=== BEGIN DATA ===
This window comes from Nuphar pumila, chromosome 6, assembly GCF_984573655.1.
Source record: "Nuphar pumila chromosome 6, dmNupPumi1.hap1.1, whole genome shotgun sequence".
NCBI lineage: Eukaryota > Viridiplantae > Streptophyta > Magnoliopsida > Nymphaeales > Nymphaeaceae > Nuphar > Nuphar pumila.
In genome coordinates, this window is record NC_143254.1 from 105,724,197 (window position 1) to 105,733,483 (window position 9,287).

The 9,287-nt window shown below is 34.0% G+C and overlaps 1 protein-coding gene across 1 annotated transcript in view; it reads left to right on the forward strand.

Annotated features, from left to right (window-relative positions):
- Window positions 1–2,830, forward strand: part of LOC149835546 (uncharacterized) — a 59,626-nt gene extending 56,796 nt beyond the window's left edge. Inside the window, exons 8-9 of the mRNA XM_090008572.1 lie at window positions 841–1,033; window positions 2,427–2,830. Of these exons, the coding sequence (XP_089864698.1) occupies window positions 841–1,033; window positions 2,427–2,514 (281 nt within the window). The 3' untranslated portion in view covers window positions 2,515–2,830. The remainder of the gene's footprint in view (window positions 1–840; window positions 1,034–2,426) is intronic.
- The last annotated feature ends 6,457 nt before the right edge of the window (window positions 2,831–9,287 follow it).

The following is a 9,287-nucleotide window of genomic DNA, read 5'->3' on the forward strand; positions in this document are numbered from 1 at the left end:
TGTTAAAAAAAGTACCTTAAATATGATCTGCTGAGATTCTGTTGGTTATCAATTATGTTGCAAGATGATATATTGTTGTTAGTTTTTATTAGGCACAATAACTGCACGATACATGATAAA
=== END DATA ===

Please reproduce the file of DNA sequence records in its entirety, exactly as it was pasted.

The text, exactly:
This window comes from Nuphar pumila, chromosome 6, assembly GCF_984573655.1.
Source record: "Nuphar pumila chromosome 6, dmNupPumi1.hap1.1, whole genome shotgun sequence".
NCBI lineage: Eukaryota > Viridiplantae > Streptophyta > Magnoliopsida > Nymphaeales > Nymphaeaceae > Nuphar > Nuphar pumila.
In genome coordinates, this window is record NC_143254.1 from 105,724,197 (window position 1) to 105,733,483 (window position 9,287).

The 9,287-nt window shown below is 34.0% G+C and overlaps 1 protein-coding gene across 1 annotated transcript in view; it reads left to right on the forward strand.

Annotated features, from left to right (window-relative positions):
- Window positions 1–2,830, forward strand: part of LOC149835546 (uncharacterized) — a 59,626-nt gene extending 56,796 nt beyond the window's left edge. Inside the window, exons 8-9 of the mRNA XM_090008572.1 lie at window positions 841–1,033; window positions 2,427–2,830. Of these exons, the coding sequence (XP_089864698.1) occupies window positions 841–1,033; window positions 2,427–2,514 (281 nt within the window). The 3' untranslated portion in view covers window positions 2,515–2,830. The remainder of the gene's footprint in view (window positions 1–840; window positions 1,034–2,426) is intronic.
- The last annotated feature ends 6,457 nt before the right edge of the window (window positions 2,831–9,287 follow it).

The following is a 9,287-nucleotide window of genomic DNA, read 5'->3' on the forward strand; positions in this document are numbered from 1 at the left end:
TGTTAAAAAAAGTACCTTAAATATGATCTGCTGAGATTCTGTTGGTTATCAATTATGTTGCAAGATGATATATTGTTGTTAGTTTTTATTAGGCACAATAACTGCACGATACATGATAAA